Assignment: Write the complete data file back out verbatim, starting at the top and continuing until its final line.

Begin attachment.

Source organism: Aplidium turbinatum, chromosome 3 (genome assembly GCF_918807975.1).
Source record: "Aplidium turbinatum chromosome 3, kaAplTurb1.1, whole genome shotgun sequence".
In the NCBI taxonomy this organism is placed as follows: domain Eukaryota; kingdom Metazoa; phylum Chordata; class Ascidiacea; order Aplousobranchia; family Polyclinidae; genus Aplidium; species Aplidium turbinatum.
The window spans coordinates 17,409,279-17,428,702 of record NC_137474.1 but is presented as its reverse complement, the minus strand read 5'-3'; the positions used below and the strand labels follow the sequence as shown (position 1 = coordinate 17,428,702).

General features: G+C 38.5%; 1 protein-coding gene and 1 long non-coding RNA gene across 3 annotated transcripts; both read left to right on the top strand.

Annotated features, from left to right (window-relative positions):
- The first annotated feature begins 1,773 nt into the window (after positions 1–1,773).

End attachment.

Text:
Source organism: Aplidium turbinatum, chromosome 3 (genome assembly GCF_918807975.1).
Source record: "Aplidium turbinatum chromosome 3, kaAplTurb1.1, whole genome shotgun sequence".
In the NCBI taxonomy this organism is placed as follows: domain Eukaryota; kingdom Metazoa; phylum Chordata; class Ascidiacea; order Aplousobranchia; family Polyclinidae; genus Aplidium; species Aplidium turbinatum.
The window spans coordinates 17,409,279-17,428,702 of record NC_137474.1 but is presented as its reverse complement, the minus strand read 5'-3'; the positions used below and the strand labels follow the sequence as shown (position 1 = coordinate 17,428,702).

General features: G+C 38.5%; 1 protein-coding gene and 1 long non-coding RNA gene across 3 annotated transcripts; both read left to right on the top strand.

Annotated features, from left to right (window-relative positions):
- The first annotated feature begins 1,773 nt into the window (after positions 1–1,773).